“We have embraced the likes of Manchester United, Arsenal, Chelsea, Real Madrid, Barcelona and Juventus into our fold, thanks to upgraded television (and now mobile) networks. The likes of Ronaldo, Messi, Mbappe have carried the legacy of this beautiful game to new heights, even to unlimited commercial scales”, he shared.
‘Never truly watching alone’
For Arien Jamir, the first time remains unforgettable.
“I remember going over to my dad’s friend’s place in 1994 to watch the World Cup. That’s the earliest memory I have of watching football on television. I remember being very happy at that time. Maybe it was because we did not have a television. But out of all the television I must have watched, I remember that feeling in particular because watching football together was just a different experience”, he told Nagaland Page.
“The experience now is a different from 1994. You can watch it almost anywhere, at any time, you can re-watch again and again, get the latest updates anytime, live telecast is also much better and all. But at the same time, the experience has not changed. I remember having some of the best times of my life, watching football together with friends and family. I still remember going over to my dad’s friend’s place in 1994 to watch the World Cup because we were going to watch football ~ The World Cup! ~ and not just television”, he said.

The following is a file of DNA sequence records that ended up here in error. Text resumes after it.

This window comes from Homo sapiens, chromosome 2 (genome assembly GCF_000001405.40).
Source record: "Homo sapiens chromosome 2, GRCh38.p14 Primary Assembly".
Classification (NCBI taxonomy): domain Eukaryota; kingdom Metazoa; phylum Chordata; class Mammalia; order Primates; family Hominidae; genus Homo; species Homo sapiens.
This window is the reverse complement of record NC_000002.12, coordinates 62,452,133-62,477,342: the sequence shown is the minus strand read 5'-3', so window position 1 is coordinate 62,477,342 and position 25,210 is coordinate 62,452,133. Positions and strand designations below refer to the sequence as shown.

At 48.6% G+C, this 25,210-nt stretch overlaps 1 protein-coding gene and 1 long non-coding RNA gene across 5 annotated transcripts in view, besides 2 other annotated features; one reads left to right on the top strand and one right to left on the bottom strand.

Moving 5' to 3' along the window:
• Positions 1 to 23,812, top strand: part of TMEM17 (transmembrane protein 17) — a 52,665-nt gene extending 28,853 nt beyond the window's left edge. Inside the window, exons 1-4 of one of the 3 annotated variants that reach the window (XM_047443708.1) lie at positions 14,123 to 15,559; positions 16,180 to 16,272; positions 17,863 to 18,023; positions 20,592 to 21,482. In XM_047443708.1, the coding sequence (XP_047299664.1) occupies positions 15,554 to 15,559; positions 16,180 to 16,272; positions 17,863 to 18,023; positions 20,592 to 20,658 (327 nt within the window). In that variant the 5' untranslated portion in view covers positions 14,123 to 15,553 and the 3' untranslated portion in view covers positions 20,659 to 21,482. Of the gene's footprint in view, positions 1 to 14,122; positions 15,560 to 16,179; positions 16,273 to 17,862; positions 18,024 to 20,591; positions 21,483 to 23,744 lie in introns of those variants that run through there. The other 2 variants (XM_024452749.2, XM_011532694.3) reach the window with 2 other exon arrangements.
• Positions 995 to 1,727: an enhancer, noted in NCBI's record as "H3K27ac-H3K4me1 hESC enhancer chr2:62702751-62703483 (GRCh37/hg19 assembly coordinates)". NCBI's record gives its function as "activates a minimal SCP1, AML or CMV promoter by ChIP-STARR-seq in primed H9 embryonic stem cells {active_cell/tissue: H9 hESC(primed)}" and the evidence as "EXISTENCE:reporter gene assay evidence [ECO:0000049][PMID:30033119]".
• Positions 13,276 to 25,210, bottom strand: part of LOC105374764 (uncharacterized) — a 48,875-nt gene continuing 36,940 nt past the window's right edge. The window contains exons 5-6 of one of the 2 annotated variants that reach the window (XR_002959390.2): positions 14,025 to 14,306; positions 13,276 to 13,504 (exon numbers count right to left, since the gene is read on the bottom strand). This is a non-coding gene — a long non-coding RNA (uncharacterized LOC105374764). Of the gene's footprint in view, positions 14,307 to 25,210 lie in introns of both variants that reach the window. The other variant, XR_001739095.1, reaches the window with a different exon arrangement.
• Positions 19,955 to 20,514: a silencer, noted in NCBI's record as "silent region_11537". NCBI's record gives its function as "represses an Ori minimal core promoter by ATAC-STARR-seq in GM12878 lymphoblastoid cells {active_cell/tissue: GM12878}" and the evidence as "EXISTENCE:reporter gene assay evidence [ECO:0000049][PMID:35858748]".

Just the other morning, at 5:30 a.m., he had watched Argentina play against Uruguay in the Copa America alone.
“But my friends were also awake and watching and we were discussing and chatting throughout the match. I guess with football one is never truly watching alone”, said Arien.
In so many places across Nagaland, sporting events, football especially, used to be community affairs.
“The first football match I saw on TV was between Argentina and Italy during World Cup 1990. It was shown in our village panchayat hall. After that everyone became a Maradona and Argentina fan. Likewise, we find that many of our older generation support Argentina at any cost”, said Imnamayang Longkumer.
“However, with the advent of technology and social media, the younger generation started to know about other teams and players, especially after watching them at club-level football. Nowadays we can see diversity among the fans, supporting various teams/countries.
“There are also many fans that support a team just because their favourite player is in that team. For example, many support Argentina and Portugal because of Messi and Ronaldo. Some fans always support the winners. And at last, like our loyal older Argentina generation, there are the diehard fans who have supported a team from the moment they came to know football”, he observed.
Spoilt for choices
For the younger generation of fans in Nagaland, access to live sport telecast comes with multiple options.
“I watch the Euro on my phone in my room. If there is an issue with the internet, then I can easily go out to the other room and watch it on TV”, said Zhapu Angami, a Germany fan, like most Nagas of his generation.